Symphony of Science is back! The project, helmed by John D. Boswell (aka Melodysheep) had been putting together some fantastic music videos featuring autotuned scientists. Now, he’s collaborated with the Planetary Society for the latest video, Beyond the Horizon.
Neil deGrasse Tyson’s Star Talk returns to the National Geographic Channel next Sunday, October 25. We caught up with Dr. Tyson to discuss the premiere, the scientific ubiquity of Seth MacFarlane and NASA’s plans for Matt Damon.
Tonight’s episode of Key & Peele was pretty geeky overall—there was a long sequence about Game of Thrones. But the penultimate Key & Peele also included a fricken brilliant running gag about Neil deGrasse Tyson’s Cosmos.
We’ve gotten a few looks at Ares 3, the mission at the heart of the upcoming film The Martian, and this one comes courtesy of astrophysicist Neil deGrasse Tyson. Coming to us from the year 2035, Tyson explains the challenges that the crew of the Martian mission will face.
Stephen Colbert and Neil deGrasse Tyson are rightfully excited about the successful Pluto flyby of New Horizons. They’re so excited that they made a little video where Colbert brings his trademark layman curiosity to the proceedings (while also correcting Tyson on Pluto’s size and the temperature of the 9th circle of…
There aren't many people I would trust to have a valid answer to the question "What is the meaning of life?" but astrophysicst Neil deGrasse Tyson would have to be on top of the list. Which is why it should surprise no one that, when asked this question by an inquisitive six-year-old, he had the perfect answer.
If you haven't seen (or listened to) Neil deGrasse Tyson's StarTalk, what are you doing with your life? But seriously this podcast/webseries is amazing and we're delighted to tell you that it's about to become a TV show!
When scientists finally fessed up that Pluto wasn't really a planet, some people were upset — none moreso than Sailor Pluto, who discovered she'd suddenly lost membership in the Sailor Scouts. Here's how Neil deGrasse Tyson accomplished what Wiseman never could.
We all know NDT is phenomenally awesome. But if you heard him tell a six-year-old girl to bang on pots and pans and jump in puddles, even if her parents disapprove, would you still think he's bestowing sage advice? Well, you absolutely would if you heard his explanation why.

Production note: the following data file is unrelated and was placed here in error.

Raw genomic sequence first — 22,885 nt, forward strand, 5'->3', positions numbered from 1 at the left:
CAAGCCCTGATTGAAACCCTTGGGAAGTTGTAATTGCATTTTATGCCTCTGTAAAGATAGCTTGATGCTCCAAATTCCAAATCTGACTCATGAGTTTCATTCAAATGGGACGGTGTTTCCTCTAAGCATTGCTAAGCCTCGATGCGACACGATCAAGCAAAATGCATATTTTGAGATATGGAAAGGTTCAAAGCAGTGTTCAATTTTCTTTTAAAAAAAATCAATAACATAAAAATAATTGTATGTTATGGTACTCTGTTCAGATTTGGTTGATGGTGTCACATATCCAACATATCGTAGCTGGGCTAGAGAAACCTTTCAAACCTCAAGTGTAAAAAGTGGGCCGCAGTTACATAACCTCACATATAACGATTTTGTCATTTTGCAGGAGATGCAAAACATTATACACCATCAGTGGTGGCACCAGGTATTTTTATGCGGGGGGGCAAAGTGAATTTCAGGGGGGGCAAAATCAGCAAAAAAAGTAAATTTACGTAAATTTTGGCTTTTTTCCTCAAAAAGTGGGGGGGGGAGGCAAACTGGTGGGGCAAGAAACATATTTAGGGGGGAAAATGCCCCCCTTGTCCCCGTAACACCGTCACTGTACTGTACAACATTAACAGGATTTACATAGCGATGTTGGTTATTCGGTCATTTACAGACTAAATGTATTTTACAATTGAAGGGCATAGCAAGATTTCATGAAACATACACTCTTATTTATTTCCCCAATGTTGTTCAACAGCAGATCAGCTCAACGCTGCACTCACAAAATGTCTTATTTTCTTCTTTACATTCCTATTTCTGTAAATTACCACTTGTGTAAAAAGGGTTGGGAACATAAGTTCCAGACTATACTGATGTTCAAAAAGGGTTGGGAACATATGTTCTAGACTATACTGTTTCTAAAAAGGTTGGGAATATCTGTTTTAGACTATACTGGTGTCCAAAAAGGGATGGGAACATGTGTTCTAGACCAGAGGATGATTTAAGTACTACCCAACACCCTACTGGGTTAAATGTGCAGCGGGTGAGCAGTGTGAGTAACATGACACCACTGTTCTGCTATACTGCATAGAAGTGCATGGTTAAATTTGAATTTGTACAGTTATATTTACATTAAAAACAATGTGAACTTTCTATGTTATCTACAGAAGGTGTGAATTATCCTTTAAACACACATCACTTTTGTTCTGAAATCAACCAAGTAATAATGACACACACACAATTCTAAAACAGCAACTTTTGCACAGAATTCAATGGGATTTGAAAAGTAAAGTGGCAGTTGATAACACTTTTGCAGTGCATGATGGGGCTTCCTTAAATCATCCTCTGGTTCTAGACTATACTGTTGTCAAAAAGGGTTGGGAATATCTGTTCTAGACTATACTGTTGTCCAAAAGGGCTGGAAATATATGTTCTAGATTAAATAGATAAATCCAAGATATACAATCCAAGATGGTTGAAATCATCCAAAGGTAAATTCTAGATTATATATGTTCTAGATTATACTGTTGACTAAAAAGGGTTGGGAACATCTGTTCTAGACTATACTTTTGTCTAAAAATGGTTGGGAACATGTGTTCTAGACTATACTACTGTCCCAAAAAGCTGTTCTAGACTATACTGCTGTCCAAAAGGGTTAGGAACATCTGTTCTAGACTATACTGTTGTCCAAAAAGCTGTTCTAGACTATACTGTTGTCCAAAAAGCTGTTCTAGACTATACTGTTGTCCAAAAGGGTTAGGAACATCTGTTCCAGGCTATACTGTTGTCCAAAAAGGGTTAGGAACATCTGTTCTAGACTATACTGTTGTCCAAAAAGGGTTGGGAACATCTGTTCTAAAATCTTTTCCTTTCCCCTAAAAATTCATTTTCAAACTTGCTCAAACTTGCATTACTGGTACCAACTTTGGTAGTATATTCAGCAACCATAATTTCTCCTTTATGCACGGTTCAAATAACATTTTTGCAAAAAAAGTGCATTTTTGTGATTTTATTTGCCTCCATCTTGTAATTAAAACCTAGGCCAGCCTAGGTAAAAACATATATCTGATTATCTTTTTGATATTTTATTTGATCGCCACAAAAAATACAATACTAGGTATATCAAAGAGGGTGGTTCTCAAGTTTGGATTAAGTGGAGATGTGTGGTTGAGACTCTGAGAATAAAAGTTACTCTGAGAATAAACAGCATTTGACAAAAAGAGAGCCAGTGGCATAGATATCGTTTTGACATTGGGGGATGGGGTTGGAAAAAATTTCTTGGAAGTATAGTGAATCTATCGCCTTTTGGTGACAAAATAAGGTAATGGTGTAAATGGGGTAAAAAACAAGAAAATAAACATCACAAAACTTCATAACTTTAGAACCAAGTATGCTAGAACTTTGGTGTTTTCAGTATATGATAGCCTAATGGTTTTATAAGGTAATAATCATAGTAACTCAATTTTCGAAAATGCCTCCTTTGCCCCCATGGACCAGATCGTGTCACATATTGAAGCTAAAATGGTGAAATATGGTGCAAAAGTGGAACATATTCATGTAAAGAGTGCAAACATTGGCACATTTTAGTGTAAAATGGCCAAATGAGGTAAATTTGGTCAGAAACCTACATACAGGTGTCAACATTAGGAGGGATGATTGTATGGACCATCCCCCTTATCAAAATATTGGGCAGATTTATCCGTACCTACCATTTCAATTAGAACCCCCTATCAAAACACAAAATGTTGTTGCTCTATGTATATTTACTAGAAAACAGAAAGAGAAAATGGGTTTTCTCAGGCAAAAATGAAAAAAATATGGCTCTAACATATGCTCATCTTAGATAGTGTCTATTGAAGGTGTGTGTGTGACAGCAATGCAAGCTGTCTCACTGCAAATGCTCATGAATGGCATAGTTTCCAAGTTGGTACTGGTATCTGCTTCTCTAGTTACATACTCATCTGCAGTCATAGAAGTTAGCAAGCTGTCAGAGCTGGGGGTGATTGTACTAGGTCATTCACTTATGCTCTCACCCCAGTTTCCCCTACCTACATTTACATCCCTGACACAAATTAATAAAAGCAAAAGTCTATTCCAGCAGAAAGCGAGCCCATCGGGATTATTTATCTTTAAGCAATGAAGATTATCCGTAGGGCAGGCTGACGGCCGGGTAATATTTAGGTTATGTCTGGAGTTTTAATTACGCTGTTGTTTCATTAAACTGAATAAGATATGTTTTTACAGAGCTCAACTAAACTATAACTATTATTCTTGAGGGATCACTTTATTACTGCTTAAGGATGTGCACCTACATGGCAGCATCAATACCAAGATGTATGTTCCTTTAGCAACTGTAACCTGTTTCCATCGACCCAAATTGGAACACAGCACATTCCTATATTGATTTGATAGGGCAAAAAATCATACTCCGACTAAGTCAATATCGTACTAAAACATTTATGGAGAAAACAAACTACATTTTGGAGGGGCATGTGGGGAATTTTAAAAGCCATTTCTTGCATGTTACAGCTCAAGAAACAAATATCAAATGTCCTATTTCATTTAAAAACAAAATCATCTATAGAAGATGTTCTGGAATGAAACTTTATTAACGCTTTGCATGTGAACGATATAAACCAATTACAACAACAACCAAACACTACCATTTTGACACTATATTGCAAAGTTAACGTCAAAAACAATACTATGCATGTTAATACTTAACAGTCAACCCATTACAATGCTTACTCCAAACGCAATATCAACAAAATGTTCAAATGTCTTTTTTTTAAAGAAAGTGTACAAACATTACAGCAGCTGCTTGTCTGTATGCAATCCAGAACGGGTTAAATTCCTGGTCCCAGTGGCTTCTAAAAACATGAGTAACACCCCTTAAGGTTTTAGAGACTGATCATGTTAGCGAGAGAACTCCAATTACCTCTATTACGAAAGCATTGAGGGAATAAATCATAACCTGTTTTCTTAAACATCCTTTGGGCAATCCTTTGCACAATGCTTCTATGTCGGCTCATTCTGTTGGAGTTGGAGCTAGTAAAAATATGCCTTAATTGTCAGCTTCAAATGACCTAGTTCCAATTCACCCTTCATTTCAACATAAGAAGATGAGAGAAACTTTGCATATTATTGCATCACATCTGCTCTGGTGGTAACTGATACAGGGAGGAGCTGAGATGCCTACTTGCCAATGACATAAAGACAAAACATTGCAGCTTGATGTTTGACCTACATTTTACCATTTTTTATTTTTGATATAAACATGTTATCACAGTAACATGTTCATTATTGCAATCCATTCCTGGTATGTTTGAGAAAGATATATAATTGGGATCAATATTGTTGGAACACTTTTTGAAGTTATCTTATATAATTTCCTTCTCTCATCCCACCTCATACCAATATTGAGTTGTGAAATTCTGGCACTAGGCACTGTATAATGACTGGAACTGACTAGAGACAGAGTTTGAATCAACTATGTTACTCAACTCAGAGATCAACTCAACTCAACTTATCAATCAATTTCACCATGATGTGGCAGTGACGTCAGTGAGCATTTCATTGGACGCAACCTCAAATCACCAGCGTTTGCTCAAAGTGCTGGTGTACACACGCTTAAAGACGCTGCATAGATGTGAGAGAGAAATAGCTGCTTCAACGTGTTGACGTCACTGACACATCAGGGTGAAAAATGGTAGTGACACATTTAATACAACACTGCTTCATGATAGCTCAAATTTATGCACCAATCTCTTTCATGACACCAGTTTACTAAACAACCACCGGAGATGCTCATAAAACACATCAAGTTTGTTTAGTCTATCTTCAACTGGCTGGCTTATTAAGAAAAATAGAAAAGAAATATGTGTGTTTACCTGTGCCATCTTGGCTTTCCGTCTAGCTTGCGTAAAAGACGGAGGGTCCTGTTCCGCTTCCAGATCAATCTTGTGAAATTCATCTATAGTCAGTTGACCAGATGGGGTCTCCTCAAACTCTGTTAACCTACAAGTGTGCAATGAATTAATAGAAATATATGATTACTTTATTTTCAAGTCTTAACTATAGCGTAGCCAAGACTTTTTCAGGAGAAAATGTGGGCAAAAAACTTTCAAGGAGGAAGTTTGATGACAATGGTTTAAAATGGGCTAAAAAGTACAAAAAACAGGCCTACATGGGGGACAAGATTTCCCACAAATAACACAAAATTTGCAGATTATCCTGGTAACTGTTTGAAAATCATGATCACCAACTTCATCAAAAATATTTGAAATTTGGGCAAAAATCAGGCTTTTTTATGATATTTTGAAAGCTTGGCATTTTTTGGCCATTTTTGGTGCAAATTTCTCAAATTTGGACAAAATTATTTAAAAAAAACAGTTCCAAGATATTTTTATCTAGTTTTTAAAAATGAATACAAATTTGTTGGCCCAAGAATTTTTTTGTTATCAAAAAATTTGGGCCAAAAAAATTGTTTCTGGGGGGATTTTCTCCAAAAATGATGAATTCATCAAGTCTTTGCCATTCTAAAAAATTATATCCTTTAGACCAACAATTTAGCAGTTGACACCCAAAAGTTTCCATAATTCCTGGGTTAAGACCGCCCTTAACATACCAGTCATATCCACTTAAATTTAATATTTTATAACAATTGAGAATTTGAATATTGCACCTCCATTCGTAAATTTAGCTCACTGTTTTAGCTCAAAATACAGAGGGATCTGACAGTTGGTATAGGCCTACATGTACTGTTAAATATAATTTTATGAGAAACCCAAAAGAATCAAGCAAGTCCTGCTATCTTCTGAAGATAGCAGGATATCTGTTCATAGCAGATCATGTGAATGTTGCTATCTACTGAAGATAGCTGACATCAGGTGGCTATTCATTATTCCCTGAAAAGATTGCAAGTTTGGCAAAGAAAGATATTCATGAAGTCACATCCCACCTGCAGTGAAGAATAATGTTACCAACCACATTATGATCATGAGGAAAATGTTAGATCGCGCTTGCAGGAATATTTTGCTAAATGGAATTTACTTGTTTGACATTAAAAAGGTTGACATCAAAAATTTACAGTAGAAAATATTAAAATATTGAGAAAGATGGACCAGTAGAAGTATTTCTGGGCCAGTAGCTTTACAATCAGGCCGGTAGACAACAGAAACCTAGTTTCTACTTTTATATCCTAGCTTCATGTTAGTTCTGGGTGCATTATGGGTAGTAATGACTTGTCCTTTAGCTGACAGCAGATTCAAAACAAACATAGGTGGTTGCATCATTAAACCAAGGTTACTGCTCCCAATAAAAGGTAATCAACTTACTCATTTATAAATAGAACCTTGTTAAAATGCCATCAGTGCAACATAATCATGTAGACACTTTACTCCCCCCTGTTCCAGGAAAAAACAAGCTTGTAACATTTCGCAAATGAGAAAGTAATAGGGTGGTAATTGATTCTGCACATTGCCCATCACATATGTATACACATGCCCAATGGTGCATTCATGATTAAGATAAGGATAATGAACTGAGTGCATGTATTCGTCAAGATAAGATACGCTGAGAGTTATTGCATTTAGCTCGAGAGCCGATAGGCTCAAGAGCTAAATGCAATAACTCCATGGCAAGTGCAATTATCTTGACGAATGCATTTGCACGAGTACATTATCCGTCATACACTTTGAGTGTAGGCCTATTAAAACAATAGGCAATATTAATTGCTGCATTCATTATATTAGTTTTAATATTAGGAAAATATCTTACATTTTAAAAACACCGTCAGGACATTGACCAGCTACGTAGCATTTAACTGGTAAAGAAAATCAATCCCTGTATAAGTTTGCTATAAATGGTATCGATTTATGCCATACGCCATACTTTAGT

Neil deGrasse Tyson's Cosmos is arguably one of the most important shows to come out in recent memory, and inarguably one of the most beautiful. I'm happy to report that it looks better than ever on Blu-ray, and you can own the entire series today for just $22.
I'm sitting in an office in Manhattan a few blocks from Central Park. It's a fairly typical workday, filled with emails, trips to the coffee pot, and refreshing my sites. I'm on all the good ones: Twitter, Facebook, you name it.
Back in May, astrophysicist and science educator Neil deGrasse Tyson found his show was bumped due to a NASCAR race. Undeterred, he took to Twitter to explain some of the physics of racing. We're fans, but we thought his math was a little off. So Dr. Tyson just showed up in the comments to explain it all.
We begin (and end) in one of Carl Sagan's favorite virtual environments from the original series: the Library of Alexandria. Sagan used the Library as a cautionary tale about what can be lost when a civilization is careless with its knowledge, but Tyson uses it as an inspirational story.
Last night's episode of Cosmos was about carbon dioxide, the greenhouse effect, and the hopeful possibilities for humanity's future on Earth.
To date, the rebooted Cosmos series has unabashedly tackled such "controversial" topics as evolution and industry-funded science denial. But as this preview of the next episode shows, Neil deGrasse Tyson — along with his adorable dog — are heading straight into climate change country.
Neil deGrasse Tyson explains just how rich billionaire Bill Gates is in terms of "how much money needs to be on the street for Bill Gates to bother to pick it up." The answer is... a lot. It's a lot of money.
Tonight's episode of Cosmos is about the fragility and durability of life. Our story starts in the cradle of civilization, Iraq, with the development of written language and the recorded legends of the Mesopotamian goddess Innana, the hero Gilgamesh and the flood myth that found its final form in the Old Testament and…
On a recent episode of the Nerdist podcast, Neil deGrasse Tyson dismissed philosophy as a useless enterprise, advising students to avoid it. It's not the first time he's made such remarks, prompting biologist and philosopher Massimo Pigliucci to write a must-read response.
Tonight's episode of Cosmos tells the story of Michael Faraday, the man who unlocked the secrets of electricity. Born to poverty, unaccomplished at school and evidently cursed with an unfortunately Elmer Fudd-like speech impediment, Faraday educated himself well enough on the subject of electricity to apprentice for…
"Nothing is permanent," said the great philosopher Heraclitus, "except change." Tonight's episode of Cosmos was about the changes the Earth has undergone over the eons and the contribution life has made to those changes.